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Neckties in the tropics: a model of international trade and cultural diversity

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  • James E. Rauch
  • Vitor Trindade

Abstract

Some cultural goods are consumed socially and are characterized by the same consumption network externalities as languages. Also, producers of new cultural goods in any one country draw on the stock of ideas generated by previous cultural production in all countries. For such goods, costless trade and communication tend to lead to the dominance of one cultural style, increasing utility in the short run but reducing quality and welfare in the long run. Increasing protection while keeping communication costs low may stimulate production of cultural goods that are `compatible' with the dominant style, adding little to the stock of usable ideas.

Suggested Citation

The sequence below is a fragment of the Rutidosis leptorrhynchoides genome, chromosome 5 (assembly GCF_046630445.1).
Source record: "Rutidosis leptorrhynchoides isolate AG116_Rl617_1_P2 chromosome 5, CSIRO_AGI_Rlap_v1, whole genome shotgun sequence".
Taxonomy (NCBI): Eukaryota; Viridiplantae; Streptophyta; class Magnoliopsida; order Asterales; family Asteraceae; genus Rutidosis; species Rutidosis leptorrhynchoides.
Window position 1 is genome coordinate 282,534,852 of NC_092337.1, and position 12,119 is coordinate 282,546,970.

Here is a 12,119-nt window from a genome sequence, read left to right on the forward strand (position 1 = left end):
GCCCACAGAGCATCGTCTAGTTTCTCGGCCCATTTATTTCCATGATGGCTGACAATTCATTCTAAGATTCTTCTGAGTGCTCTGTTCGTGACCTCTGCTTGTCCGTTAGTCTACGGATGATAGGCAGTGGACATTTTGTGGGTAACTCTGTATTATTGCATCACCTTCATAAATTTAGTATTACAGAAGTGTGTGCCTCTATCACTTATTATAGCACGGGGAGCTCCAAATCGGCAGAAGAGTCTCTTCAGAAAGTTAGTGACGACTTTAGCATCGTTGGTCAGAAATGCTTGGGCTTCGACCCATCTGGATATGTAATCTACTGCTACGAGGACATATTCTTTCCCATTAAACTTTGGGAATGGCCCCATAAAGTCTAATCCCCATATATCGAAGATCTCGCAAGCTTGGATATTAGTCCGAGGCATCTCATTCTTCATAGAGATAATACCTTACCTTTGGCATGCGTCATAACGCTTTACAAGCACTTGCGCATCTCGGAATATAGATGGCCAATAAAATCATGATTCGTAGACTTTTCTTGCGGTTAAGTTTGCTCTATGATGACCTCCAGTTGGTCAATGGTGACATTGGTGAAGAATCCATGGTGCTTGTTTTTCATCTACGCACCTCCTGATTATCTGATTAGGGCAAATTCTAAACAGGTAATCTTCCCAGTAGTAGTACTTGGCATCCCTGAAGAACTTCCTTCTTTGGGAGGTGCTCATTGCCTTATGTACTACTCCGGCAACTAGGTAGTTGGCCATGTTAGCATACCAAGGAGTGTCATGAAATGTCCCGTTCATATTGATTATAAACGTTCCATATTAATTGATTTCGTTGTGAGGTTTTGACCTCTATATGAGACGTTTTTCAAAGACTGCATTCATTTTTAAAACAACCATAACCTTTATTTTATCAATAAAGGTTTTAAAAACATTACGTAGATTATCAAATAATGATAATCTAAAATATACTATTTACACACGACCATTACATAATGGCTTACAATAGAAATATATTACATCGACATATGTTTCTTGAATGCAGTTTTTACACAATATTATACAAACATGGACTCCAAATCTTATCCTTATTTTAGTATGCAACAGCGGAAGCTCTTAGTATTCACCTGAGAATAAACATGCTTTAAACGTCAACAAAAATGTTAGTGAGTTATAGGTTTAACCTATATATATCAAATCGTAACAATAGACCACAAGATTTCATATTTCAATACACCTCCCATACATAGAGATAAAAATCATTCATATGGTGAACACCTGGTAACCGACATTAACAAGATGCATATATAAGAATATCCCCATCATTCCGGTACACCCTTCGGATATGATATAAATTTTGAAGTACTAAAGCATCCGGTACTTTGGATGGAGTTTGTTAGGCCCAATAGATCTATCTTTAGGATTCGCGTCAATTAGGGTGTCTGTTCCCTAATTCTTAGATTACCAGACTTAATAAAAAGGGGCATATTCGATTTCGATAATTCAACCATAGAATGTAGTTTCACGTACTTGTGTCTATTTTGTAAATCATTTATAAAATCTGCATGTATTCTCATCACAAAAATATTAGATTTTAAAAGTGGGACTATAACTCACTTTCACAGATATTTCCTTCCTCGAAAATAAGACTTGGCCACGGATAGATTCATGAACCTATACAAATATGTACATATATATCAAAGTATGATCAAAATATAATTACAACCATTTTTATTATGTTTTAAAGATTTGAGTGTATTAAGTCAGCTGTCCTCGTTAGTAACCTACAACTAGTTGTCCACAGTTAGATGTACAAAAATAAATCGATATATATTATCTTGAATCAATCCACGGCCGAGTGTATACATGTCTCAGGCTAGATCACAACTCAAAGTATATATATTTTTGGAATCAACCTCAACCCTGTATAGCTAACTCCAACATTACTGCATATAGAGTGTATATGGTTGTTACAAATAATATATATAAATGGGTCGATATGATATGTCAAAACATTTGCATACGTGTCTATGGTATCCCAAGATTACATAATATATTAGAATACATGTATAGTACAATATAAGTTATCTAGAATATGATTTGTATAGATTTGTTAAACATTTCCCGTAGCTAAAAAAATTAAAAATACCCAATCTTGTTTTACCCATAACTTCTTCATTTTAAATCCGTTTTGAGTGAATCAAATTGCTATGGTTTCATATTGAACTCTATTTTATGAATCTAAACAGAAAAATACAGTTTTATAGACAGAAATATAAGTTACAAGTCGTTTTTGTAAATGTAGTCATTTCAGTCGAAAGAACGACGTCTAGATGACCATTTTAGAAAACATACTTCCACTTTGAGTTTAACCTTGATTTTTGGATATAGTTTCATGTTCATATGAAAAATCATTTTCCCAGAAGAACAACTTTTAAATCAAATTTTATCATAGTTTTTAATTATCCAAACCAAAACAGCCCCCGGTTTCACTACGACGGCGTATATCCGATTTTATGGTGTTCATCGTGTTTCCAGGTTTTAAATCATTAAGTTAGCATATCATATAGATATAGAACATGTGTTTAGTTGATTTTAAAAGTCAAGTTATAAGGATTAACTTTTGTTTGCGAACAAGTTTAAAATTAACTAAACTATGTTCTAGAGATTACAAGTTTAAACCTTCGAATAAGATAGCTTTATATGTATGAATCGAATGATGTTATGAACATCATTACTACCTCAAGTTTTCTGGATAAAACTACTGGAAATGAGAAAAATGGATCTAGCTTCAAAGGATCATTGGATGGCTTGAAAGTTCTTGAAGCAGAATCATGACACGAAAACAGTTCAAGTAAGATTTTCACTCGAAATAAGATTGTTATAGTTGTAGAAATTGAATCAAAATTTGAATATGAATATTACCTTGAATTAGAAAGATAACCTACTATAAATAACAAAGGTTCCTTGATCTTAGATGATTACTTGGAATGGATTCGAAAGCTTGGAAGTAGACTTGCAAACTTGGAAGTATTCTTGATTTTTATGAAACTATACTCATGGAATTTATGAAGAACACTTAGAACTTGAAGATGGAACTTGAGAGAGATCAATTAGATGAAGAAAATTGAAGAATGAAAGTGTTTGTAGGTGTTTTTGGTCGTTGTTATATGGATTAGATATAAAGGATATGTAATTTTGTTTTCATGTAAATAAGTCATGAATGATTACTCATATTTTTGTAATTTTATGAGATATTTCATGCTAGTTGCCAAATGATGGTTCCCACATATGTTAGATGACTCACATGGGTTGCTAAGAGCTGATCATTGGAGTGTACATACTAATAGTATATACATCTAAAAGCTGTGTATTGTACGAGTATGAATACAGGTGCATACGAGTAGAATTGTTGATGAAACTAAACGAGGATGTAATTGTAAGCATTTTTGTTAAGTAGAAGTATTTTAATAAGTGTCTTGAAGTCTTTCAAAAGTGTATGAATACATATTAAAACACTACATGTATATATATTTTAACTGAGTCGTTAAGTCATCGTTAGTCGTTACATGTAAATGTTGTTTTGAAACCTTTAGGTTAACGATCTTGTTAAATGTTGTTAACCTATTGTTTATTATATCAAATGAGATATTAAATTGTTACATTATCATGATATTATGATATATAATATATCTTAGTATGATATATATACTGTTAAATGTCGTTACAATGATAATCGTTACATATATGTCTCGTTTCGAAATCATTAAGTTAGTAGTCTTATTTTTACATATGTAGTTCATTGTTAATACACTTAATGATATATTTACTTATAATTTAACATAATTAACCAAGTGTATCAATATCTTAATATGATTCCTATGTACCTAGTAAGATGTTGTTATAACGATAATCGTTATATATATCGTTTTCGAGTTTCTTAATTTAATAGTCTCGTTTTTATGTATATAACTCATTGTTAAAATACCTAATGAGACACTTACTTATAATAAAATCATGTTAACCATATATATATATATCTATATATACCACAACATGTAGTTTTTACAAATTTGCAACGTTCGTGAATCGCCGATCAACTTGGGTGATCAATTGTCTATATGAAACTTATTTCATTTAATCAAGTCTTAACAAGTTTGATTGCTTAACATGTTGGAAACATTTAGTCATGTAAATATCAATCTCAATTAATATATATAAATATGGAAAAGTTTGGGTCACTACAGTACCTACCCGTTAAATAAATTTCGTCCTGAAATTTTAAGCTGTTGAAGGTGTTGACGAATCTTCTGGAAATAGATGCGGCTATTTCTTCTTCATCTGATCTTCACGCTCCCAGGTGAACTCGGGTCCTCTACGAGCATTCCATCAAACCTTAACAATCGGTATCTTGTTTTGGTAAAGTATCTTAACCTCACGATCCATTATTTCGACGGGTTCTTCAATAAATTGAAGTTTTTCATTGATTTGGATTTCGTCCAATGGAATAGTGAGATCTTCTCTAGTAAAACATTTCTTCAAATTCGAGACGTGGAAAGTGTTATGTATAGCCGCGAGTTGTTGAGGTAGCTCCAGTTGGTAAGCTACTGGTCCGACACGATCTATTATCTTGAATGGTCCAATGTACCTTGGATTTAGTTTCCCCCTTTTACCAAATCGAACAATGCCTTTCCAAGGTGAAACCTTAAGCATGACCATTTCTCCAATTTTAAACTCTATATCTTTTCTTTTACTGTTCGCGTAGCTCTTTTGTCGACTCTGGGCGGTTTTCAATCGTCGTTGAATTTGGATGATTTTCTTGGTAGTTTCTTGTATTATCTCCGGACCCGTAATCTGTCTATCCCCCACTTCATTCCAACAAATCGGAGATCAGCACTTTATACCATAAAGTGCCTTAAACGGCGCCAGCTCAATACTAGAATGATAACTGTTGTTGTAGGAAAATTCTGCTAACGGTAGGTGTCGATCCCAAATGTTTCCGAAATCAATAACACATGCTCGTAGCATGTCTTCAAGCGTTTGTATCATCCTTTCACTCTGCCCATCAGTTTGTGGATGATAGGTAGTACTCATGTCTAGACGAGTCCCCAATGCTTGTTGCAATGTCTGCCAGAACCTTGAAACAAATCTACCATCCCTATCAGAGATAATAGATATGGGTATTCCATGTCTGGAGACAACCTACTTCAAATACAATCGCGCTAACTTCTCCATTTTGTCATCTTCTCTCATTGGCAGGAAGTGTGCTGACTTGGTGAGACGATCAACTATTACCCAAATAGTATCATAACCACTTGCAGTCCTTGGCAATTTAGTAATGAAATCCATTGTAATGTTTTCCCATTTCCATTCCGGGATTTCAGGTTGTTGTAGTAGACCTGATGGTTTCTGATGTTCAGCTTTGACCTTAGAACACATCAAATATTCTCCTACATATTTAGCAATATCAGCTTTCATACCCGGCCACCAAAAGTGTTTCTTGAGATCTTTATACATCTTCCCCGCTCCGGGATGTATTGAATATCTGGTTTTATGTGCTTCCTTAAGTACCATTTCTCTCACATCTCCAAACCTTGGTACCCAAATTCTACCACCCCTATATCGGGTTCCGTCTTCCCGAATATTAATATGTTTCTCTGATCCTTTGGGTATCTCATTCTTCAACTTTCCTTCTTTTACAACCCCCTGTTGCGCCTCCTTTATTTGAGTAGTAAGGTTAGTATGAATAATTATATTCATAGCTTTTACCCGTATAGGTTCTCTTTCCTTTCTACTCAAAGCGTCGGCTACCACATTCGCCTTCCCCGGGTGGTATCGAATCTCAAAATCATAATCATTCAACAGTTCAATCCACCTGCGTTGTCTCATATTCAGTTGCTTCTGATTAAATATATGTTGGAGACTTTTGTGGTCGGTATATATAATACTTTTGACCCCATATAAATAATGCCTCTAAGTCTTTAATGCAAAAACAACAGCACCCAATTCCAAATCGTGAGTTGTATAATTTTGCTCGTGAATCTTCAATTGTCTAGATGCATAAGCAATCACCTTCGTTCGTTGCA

• James E. Rauch & Vitor Trindade, 2009. "Neckties in the tropics: a model of international trade and cultural diversity," Canadian Journal of Economics, Canadian Economics Association, vol. 42(3), pages 809-843, August.
  • Handle: RePEc:cje:issued:v:42:y:2009:i:3:p:809-843
    DOI: 10.1111/j.1540-5982.2009.01528.x
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    1. James E. Rauch & Vitor Trindade, 2009. "Neckties in the tropics: a model of international trade and cultural diversity," Canadian Journal of Economics/Revue canadienne d'économique, John Wiley & Sons, vol. 42(3), pages 809-843, August.
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    More about this item

    JEL classification:

    • F12 - International Economics - - Trade - - - Models of Trade with Imperfect Competition and Scale Economies; Fragmentation
    • F13 - International Economics - - Trade - - - Trade Policy; International Trade Organizations
    • F15 - International Economics - - Trade - - - Economic Integration
    • Z10 - Other Special Topics - - Cultural Economics - - - General

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